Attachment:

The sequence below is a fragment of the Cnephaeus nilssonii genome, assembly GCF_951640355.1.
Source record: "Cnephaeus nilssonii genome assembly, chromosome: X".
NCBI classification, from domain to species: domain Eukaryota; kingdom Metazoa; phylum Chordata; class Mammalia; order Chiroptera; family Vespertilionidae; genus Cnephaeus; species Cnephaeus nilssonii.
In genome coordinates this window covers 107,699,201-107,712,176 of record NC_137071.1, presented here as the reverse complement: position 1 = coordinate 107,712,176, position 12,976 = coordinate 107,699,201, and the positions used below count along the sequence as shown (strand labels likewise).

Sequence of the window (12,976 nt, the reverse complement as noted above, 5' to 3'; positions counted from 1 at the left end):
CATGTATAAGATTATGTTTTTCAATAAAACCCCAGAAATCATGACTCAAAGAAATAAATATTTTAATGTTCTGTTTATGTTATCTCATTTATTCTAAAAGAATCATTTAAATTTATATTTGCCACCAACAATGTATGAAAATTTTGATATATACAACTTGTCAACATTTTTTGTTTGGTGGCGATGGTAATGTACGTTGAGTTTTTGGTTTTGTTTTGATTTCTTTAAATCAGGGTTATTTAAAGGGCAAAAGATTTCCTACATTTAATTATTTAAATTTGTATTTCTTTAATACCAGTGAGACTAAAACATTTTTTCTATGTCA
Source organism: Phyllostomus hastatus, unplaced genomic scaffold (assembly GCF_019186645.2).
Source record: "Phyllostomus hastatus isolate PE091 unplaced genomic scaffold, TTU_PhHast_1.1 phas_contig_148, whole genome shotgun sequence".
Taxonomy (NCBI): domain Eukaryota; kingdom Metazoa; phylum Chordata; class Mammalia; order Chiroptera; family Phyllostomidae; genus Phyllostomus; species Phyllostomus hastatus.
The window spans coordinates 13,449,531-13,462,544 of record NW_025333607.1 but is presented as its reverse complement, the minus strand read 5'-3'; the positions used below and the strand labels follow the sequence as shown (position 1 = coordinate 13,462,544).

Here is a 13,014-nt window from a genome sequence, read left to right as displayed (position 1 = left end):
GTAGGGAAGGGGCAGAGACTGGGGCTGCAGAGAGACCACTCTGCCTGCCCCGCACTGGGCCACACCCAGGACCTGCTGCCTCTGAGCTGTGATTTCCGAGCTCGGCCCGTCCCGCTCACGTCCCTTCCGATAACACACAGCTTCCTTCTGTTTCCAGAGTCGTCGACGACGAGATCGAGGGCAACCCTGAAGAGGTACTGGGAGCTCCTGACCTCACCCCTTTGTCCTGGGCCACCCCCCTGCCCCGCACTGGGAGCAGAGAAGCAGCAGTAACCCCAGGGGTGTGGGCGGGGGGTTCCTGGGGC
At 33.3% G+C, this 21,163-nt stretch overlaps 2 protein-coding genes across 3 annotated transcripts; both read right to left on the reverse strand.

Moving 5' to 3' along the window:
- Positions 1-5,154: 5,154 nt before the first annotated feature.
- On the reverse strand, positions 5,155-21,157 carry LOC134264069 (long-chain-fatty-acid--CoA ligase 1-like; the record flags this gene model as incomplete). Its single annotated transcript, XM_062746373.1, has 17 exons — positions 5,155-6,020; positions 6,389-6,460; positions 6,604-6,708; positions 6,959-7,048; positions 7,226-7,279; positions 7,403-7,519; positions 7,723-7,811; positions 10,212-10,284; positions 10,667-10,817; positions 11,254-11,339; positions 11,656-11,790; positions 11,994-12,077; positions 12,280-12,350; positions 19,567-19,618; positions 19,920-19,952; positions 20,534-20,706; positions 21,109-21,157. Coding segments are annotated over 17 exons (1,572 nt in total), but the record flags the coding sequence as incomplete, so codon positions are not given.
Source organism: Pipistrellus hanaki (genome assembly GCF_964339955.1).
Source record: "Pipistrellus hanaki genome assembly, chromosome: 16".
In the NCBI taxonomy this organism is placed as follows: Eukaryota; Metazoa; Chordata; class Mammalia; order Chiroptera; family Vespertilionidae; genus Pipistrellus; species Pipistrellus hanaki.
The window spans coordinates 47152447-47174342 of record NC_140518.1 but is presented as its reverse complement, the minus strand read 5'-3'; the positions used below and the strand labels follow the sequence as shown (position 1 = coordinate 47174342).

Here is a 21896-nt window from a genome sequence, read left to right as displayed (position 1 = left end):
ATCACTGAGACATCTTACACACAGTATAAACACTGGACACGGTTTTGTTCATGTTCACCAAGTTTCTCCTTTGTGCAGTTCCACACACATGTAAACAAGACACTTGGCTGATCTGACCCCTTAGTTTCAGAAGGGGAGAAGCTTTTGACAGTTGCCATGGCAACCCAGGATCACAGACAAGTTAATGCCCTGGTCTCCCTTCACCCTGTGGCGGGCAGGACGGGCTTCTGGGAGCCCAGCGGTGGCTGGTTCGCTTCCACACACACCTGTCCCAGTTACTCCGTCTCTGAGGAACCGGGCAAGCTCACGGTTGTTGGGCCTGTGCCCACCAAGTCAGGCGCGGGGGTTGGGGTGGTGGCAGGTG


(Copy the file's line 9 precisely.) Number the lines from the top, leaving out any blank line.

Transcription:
Taxonomy (NCBI): domain Eukaryota; kingdom Metazoa; phylum Chordata; class Mammalia; order Chiroptera; family Phyllostomidae; genus Phyllostomus; species Phyllostomus hastatus.